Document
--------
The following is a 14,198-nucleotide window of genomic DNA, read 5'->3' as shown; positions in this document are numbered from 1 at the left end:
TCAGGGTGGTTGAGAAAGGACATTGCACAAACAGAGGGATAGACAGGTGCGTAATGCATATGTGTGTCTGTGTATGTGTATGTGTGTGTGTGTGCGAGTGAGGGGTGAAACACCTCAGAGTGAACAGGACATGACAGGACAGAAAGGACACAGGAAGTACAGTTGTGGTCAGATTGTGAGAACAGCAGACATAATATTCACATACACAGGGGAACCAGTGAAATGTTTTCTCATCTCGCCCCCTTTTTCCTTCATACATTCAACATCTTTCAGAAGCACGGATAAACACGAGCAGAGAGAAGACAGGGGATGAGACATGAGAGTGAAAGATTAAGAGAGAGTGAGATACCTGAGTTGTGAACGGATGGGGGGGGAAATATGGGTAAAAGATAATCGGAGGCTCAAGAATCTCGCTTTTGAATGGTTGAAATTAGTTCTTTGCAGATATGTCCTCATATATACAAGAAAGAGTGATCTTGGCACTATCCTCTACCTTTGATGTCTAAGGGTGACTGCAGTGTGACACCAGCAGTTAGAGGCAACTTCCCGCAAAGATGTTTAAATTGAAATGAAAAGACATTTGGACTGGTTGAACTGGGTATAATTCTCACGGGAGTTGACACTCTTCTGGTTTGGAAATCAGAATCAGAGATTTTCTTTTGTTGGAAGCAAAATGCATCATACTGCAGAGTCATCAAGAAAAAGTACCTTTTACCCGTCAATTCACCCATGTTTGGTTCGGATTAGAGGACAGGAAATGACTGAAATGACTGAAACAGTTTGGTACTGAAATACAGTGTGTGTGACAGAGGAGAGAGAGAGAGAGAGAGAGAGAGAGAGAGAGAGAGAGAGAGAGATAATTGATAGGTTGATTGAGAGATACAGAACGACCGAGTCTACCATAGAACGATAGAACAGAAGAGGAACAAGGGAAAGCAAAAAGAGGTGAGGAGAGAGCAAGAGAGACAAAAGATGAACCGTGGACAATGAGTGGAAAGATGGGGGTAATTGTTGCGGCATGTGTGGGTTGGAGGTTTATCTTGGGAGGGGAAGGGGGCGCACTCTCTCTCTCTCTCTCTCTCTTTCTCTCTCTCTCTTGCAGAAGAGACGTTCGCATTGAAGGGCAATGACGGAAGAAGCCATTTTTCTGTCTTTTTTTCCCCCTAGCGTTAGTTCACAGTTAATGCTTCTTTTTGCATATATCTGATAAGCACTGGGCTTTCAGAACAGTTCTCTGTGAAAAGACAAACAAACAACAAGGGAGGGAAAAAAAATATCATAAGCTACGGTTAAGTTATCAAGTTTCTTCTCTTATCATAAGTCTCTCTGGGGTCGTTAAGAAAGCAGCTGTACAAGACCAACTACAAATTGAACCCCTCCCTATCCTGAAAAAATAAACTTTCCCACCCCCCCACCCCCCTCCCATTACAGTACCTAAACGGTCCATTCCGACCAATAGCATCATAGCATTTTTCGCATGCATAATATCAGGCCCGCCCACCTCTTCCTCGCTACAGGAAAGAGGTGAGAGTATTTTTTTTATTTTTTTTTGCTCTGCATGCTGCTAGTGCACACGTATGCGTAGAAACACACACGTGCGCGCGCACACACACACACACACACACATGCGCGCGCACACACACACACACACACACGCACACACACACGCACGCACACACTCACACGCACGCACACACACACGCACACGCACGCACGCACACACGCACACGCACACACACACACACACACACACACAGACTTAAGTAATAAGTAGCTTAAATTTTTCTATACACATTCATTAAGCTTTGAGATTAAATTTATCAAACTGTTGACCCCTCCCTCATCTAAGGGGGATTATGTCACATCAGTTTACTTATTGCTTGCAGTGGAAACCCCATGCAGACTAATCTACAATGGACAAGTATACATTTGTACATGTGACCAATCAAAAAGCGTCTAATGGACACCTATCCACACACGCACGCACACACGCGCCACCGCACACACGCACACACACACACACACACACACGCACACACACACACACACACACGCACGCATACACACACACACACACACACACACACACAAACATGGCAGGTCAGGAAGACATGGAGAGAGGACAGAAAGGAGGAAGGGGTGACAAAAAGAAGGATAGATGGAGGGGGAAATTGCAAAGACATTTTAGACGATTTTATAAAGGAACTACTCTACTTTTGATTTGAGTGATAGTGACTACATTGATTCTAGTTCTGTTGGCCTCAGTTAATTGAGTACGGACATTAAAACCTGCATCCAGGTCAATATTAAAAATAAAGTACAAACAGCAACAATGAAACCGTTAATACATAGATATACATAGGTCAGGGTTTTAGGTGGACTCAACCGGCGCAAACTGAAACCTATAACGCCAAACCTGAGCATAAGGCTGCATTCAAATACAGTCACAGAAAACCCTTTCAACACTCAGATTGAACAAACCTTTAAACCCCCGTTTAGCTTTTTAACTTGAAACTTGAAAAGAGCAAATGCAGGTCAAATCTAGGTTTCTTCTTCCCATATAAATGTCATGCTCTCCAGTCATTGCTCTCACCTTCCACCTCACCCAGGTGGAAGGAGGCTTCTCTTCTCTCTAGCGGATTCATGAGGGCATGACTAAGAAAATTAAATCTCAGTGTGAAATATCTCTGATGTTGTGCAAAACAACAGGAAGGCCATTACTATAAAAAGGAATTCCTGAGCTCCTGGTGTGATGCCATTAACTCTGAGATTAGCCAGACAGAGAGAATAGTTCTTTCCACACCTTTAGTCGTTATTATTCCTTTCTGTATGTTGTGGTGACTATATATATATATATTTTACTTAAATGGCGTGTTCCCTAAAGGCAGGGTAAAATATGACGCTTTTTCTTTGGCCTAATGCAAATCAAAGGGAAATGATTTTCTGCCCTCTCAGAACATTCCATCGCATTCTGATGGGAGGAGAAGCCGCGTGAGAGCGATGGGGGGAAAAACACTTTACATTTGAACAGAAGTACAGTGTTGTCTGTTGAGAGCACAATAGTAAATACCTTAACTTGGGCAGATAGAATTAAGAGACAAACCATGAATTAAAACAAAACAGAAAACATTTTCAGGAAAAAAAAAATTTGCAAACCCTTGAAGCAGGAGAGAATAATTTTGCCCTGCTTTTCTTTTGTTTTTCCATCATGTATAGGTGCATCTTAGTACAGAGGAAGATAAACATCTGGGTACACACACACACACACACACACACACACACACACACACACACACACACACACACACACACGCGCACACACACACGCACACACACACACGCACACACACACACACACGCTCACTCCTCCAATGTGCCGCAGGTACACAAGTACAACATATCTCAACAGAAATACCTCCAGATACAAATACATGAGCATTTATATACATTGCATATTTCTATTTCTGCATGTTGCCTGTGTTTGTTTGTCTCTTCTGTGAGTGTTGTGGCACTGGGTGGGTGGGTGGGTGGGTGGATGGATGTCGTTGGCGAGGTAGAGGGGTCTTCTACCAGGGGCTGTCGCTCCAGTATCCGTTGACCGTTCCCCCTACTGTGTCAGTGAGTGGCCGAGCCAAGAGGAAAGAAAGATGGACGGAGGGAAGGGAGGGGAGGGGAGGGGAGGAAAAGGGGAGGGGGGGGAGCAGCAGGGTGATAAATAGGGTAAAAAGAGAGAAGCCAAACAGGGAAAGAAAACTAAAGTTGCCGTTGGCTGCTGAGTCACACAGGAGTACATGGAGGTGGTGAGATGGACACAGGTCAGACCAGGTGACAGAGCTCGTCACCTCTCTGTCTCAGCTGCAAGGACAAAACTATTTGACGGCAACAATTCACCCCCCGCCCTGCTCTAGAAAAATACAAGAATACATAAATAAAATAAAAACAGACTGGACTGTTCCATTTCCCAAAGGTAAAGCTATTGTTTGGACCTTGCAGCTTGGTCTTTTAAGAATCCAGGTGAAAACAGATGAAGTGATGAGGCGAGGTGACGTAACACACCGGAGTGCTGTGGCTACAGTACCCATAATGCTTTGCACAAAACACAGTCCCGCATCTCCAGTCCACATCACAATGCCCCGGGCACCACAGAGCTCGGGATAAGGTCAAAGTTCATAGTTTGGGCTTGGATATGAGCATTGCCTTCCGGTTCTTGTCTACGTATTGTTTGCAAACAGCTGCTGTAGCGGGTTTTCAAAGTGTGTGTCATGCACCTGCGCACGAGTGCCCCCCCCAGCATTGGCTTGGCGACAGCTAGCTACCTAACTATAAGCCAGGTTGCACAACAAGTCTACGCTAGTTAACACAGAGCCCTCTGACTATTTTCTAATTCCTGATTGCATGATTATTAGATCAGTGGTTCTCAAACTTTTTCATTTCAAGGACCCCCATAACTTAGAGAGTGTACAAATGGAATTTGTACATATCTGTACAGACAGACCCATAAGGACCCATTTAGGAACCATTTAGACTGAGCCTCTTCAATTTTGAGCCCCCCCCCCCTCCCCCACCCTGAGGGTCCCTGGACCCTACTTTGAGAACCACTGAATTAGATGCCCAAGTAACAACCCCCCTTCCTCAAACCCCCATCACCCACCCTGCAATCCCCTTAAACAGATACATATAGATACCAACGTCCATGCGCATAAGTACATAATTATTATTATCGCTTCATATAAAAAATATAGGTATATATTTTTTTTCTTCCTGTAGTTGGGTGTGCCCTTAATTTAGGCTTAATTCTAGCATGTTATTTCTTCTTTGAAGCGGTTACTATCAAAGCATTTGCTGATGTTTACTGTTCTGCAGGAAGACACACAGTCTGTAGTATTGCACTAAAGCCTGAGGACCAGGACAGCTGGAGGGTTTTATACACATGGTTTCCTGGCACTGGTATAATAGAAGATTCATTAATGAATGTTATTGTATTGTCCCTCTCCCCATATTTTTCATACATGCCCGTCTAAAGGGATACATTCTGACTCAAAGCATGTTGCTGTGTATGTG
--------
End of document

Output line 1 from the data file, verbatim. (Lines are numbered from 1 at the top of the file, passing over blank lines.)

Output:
The following is a 14,198-nucleotide window of genomic DNA, read 5'->3' as shown; positions in this document are numbered from 1 at the left end: